Human Rights: The Commons and the Collective

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UBC Press, Nov 1, 2011 - Law - 392 pages
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International law has evolved to protect human rights. But what are human rights? Does the term have the same meaning in a world being transformed by climate change and globalized trade? Are existing laws sufficient to ensure humanity's survival?

Drawing on case law and practice and examples from philosophy, law, and ecology, Laura Westra argues that the current system is not adequate: international law privileges individual over collective rights, permitting multinational corporations to overlook the collectivity and the environment in their quest for wealth and power. Unless policy makers redefine human rights and reformulate environmental law and policies to protect the preconditions for life itself -- water, food, clean air, and biodiversity -- humankind faces the complete loss of the ecological commons, the preservation of which is one of our most basic human rights. A new kind of cosmopolitanism, one centred on the United Nations, offers the best hope for preserving our common heritage and the survival of future generations.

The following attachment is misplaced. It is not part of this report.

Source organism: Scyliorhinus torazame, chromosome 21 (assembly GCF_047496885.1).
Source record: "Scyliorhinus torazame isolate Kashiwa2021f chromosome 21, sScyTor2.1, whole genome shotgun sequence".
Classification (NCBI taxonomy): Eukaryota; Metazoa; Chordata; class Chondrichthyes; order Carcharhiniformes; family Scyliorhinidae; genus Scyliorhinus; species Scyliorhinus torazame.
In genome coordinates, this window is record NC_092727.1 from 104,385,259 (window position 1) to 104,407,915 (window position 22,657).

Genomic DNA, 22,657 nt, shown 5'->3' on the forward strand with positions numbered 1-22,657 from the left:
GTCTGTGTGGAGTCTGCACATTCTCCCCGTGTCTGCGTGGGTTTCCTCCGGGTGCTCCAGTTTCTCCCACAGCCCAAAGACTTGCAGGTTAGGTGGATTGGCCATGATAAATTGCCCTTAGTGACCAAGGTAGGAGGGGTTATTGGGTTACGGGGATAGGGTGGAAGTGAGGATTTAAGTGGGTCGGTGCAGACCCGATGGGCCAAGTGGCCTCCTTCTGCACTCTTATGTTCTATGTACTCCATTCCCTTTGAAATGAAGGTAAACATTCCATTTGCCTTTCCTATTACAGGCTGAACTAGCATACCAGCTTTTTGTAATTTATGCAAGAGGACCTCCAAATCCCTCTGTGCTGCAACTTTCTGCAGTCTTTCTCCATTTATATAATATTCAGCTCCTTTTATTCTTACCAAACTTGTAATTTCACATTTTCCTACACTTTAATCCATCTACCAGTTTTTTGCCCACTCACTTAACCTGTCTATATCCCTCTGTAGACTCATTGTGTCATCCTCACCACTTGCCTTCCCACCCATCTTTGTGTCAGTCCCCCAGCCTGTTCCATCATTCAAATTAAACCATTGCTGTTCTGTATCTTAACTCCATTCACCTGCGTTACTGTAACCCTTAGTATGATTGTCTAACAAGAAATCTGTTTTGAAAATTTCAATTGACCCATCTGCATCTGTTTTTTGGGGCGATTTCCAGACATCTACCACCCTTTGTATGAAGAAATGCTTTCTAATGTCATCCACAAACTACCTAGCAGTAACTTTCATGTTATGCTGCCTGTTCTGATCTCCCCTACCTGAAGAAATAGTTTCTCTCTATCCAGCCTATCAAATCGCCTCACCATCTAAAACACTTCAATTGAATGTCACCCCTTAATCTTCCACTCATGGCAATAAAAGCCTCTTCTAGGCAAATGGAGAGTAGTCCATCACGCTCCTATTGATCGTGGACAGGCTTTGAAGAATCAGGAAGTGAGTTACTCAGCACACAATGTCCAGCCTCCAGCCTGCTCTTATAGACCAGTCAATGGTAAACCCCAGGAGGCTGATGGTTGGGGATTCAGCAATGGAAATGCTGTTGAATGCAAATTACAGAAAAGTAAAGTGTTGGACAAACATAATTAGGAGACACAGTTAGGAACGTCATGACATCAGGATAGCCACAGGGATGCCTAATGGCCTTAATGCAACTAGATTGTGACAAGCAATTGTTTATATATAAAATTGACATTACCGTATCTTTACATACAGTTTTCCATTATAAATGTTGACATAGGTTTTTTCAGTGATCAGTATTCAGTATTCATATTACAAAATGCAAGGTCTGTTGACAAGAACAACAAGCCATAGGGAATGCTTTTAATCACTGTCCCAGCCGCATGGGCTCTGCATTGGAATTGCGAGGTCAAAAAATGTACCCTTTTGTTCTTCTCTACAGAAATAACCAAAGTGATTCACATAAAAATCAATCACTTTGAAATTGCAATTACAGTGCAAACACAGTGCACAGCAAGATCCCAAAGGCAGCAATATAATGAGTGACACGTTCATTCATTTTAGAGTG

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Contents

Introduction
1
Basic Collective Rights for Law and Morality The Theory
5
Collective Rights Globalization and Democracy The Practice
139
Toward a New Cosmopolitanism
237
Conclusion
261
Notes
281
Works Cited
312
Index
342
Copyright

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About the author (2011)

Laura Westra holds doctorates in both philosophy and jurisprudence, and has taught in the fields of philosophy, ethics, and environmental law at several US, Canadian, and Italian universities.

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